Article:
Online Is Increasingly On Song

Dr Barbara Oakley knows a lot about running a successful online course. More than a million learners around the world undertook her ‘Learning How to Learn’ course within two years of its launching in 2014. Reflecting a trend that is becoming increasingly evident, she believes that the best online learning can be more effective that in-person instruction. To create her course, she borrowed techniques from academia, Silicon Valley, and Hollywood to combine:

  • Strong academic research, presented through easy-to-follow metaphors. “Using metaphors can more quickly get students on board with complex subjects,” she says.
  • Smart on-screen movement that keeps learners focused and paying attention. “There’s always something happening, so you have to keep your eye on the screen to follow all the changes. There’s one stream of information, but it’s moving along quickly, so you don’t have time to get bored.”
  • Humour and fun. “Humour establishes trust with the instructor,” she says.

She is enjoying her success but cautions that great online learning is not easy to pull off. Traditional instructors are used to “learners in a cage”, sitting captive in a classroom. Those students are fairly easy to teach, but today’s “free-range” adults aren’t like that. You have to work harder to capture and keep their attention. “Free-range learners expect high quality and are more demanding than university students,” she explains. “That doesn’t mean you have to be rigid and academic. It means you present top-quality academic material in a way that’s fascinating.”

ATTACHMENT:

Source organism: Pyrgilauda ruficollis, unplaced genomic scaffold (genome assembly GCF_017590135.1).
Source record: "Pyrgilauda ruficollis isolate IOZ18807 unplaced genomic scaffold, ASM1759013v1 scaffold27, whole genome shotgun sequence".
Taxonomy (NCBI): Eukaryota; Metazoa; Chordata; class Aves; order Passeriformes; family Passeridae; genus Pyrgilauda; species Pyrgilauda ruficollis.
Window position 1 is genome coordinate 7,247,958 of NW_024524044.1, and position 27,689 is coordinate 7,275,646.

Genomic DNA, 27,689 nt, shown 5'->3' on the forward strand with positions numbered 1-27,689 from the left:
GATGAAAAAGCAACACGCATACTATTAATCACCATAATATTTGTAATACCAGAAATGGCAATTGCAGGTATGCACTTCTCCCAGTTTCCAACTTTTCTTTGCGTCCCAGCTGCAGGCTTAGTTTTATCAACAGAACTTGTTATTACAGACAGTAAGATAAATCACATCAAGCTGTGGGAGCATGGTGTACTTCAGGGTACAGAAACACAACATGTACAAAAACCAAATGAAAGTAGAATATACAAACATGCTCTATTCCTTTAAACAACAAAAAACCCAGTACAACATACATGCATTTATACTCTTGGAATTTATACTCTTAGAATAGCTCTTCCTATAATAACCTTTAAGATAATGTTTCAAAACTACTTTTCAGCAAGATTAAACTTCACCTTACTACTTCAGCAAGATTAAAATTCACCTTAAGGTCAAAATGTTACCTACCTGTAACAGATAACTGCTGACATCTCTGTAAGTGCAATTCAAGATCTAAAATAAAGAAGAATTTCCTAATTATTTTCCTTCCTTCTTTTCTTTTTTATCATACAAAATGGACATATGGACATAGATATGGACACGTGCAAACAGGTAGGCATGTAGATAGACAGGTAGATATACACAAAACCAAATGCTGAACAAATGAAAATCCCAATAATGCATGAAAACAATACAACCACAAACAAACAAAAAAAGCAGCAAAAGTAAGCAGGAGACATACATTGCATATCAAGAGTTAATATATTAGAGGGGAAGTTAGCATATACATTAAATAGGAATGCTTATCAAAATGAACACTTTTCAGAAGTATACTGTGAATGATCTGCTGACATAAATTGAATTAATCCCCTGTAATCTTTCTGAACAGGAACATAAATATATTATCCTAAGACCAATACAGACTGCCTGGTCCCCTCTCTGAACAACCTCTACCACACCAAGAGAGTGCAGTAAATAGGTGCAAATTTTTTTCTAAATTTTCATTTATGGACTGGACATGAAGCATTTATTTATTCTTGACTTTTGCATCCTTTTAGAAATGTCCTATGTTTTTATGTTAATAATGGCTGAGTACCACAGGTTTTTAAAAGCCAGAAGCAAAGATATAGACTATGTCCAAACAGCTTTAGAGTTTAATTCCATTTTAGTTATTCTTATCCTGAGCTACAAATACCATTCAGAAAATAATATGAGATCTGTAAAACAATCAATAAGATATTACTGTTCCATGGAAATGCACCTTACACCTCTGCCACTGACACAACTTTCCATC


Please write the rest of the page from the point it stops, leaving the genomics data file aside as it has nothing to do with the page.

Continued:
She says it’s important for employers to think carefully about their content and format when it comes to employee training. Getting a good mixture of online and face-to-face learning is vital. “The ‘same old, same old’ won’t work. In 20 years it’s going to be a different world, and if you’re not trying new things, you’re going to be left behind. The employers who are rethinking traditional learning, who get in there with video editors and get creative, will be at a competitive advantage.”

And more advice for employers: “Help build a learning lifestyle,” she says. “The most important thing is to encourage the idea of learning for learning’s sake. Don’t get too fixated on immediate outcomes. Sometimes studying a study that seems irrelevant – like ancient history – can bring fresh ideas because the brain is excited. Ideas that come up in one discipline often show up elsewhere.”

She concludes: “Learning keeps workers happy. There’s good research to show that simply learning something new makes you happier.”

Contributed by Dave Hornblow, March 2017